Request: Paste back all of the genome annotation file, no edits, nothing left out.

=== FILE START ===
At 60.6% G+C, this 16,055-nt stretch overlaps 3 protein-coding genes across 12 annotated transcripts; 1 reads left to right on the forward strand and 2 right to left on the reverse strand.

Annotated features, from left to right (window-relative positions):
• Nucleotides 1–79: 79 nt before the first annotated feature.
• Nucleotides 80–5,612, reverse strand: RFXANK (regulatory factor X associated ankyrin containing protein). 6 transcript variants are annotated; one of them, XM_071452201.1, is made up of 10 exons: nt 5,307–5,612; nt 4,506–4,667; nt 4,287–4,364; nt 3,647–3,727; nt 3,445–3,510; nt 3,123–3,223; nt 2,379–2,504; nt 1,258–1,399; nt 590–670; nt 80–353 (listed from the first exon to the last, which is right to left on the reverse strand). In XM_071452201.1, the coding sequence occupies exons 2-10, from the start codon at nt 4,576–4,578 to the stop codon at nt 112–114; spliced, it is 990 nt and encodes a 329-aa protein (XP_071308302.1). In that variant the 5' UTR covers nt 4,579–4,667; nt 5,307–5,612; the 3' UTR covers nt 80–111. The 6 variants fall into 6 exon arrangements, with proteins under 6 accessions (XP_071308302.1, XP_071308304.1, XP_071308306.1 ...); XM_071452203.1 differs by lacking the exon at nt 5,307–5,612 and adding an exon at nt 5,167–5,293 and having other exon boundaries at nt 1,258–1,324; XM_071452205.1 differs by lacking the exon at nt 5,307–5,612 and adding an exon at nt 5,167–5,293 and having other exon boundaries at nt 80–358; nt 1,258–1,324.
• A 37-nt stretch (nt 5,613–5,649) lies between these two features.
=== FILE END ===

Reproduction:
At 60.6% G+C, this 16,055-nt stretch overlaps 3 protein-coding genes across 12 annotated transcripts; 1 reads left to right on the forward strand and 2 right to left on the reverse strand.

Annotated features, from left to right (window-relative positions):
• Nucleotides 1–79: 79 nt before the first annotated feature.
• Nucleotides 80–5,612, reverse strand: RFXANK (regulatory factor X associated ankyrin containing protein). 6 transcript variants are annotated; one of them, XM_071452201.1, is made up of 10 exons: nt 5,307–5,612; nt 4,506–4,667; nt 4,287–4,364; nt 3,647–3,727; nt 3,445–3,510; nt 3,123–3,223; nt 2,379–2,504; nt 1,258–1,399; nt 590–670; nt 80–353 (listed from the first exon to the last, which is right to left on the reverse strand). In XM_071452201.1, the coding sequence occupies exons 2-10, from the start codon at nt 4,576–4,578 to the stop codon at nt 112–114; spliced, it is 990 nt and encodes a 329-aa protein (XP_071308302.1). In that variant the 5' UTR covers nt 4,579–4,667; nt 5,307–5,612; the 3' UTR covers nt 80–111. The 6 variants fall into 6 exon arrangements, with proteins under 6 accessions (XP_071308302.1, XP_071308304.1, XP_071308306.1 ...); XM_071452203.1 differs by lacking the exon at nt 5,307–5,612 and adding an exon at nt 5,167–5,293 and having other exon boundaries at nt 1,258–1,324; XM_071452205.1 differs by lacking the exon at nt 5,307–5,612 and adding an exon at nt 5,167–5,293 and having other exon boundaries at nt 80–358; nt 1,258–1,324.
• A 37-nt stretch (nt 5,613–5,649) lies between these two features.